In my analogy, the program (EDI or data sync) is the design of the ideal machine. The cogwheel is the organization for whom the program was designed; while the individual cogs represent the partners that need to be shaped to fit into the machine in order for the whole thing to function. This is where Community Enablement comes in.
Community Enablement works within the framework of the program to help each of the cogs to understand the program and how they fit into it and then to provide solutions and support that enable them to do so.
The services that are provided as a part of a Community Enablement program include (but are not limited to): project management, initial and follow up contact, data collection, education/training, testing, implementation and reporting.
As I said when I wrote my Linkedin profile “Every organization plays a part of their own supply chain communities. In order to realize the full benefits of data integration services, communities need to adopt the technology en masse so that each member of the community can achieve the potential benefits.” Any organization that has a need to improve how their machine is working for them can benefit from a Community Enablement approach.
Ready to find out more?
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Which EDI Solution is Best for You?
10 Step by Step Guide To Find The Best EDI Solution Provider
So, you’re a manufacturer or supplier of goods. It could be tomatoes, it could be tires, it could be school textbooks...let’s just lump it all together as 'widgets'.
As you’ve probably already discovered, producing or sourcing those widgets is just the start. Now you’ve got to get them into an environment where they can be sold to an end user.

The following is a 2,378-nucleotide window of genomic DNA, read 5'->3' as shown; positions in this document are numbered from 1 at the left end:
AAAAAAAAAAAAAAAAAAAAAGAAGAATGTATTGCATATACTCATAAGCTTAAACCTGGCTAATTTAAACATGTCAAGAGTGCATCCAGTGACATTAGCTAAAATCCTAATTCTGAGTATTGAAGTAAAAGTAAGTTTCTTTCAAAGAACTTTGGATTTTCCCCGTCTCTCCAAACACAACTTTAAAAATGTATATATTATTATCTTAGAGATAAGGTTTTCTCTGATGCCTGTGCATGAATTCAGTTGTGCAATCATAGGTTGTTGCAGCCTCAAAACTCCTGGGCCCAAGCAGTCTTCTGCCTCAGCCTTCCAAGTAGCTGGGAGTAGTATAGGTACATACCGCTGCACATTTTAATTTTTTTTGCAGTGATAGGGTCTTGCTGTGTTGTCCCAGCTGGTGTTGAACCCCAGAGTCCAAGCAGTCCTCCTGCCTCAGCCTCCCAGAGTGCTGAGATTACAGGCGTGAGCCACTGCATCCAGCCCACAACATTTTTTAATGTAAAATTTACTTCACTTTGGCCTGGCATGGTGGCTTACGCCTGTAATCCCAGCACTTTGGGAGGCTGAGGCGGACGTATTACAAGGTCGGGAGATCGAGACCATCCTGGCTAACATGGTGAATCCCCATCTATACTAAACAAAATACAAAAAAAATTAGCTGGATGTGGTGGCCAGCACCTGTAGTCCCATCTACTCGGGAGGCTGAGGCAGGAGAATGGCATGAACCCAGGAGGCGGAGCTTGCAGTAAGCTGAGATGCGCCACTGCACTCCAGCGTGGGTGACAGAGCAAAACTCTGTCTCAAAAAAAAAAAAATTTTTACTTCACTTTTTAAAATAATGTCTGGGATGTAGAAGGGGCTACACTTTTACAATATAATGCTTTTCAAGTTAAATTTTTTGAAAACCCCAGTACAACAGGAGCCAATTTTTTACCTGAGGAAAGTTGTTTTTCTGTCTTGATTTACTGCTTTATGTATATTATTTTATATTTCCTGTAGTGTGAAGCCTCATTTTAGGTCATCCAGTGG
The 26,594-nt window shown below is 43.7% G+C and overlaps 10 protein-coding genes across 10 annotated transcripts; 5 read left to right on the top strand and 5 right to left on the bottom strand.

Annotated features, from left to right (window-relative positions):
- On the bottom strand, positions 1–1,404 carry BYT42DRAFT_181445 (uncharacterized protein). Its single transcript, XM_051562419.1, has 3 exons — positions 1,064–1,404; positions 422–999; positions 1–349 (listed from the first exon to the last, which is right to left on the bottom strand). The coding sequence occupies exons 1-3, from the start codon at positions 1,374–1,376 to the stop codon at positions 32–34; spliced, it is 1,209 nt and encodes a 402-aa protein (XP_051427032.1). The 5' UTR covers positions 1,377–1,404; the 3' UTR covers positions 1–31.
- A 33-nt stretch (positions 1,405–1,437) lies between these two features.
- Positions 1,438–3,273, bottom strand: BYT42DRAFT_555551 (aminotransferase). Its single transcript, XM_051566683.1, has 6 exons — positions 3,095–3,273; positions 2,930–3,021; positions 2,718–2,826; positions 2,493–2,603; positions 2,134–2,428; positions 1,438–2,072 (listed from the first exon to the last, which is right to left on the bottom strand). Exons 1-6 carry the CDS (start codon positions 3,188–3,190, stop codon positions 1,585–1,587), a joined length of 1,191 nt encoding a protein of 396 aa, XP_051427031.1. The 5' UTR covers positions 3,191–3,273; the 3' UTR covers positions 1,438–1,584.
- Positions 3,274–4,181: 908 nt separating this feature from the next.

Electronic Data Interchange Explained
To accomplish this, there’s a lot of data and documentation that must be exchanged between you and a retailer. From Orders and Invoices to Remittance Advices and Advance Ship Notices, there are hundreds of business documents that can be exchanged between trading partners. Electronic Data Interchange (EDI) has become the preferred method of exchanging this data between B2B buyers and sellers.
In simplest terms, EDI is a data pipeline that’s established between a supplier and a retailer, and data needs to flow in both directions. The aforementioned business documents flow from buyer to seller. Other data, such as standing inventory levels, sales reports, purchase orders, invoices and many other pieces of information flow from the seller to the buyer. In today’s Just-In-Time (JIT) retail environment, many retailers will only deal with suppliers who can provide data via EDI, and suppliers with any kind of sales volume generally find transmitting data via EDI solves a lot of internal data management headaches. But how do you choose the EDI solution that’s best for your business?
Choose The Right EDI Solution
There are currently about 150 different EDI providers doing business in North America. Yes, that’s well over 100 possible solutions to your needs! It is important to choose the right EDI solution provider because they will truly become a partner in your business, acting as a liaison between you and your trading partners, facilitating the daily communication of business documents.
Deciding which one’s best could be a pretty daunting task, but everything starts to become a little clearer if you follow these selection criteria to narrow down the EDI provider field:
10 Step by Step Guide To Find The Best EDI Solution Provider
1) Determine the Specific EDI Needs of Your Business
Where are you now? And where do you want to be in 5-10 years? Do you want to play with the big, big boys on an international mass retail scale or are your goals more niche market and regional? Answering these questions will help to hone in on the extent of your future data management requirements and the levels of EDI transaction volume you’ll likely have. Not every EDI partner will be able to scale up (or down!) to meet your current and future demands.
2) Stability of the EDI Partner
A lot of these are the same questions you’d ask when screening any service provider. How long have you been in business? What sort of environment (office) do you have? Tell me about your data security standards? What is your system uptime record? If you’re not a techie, you may not understand all the jargon but at least you’ll have it to compare and ask those who do know.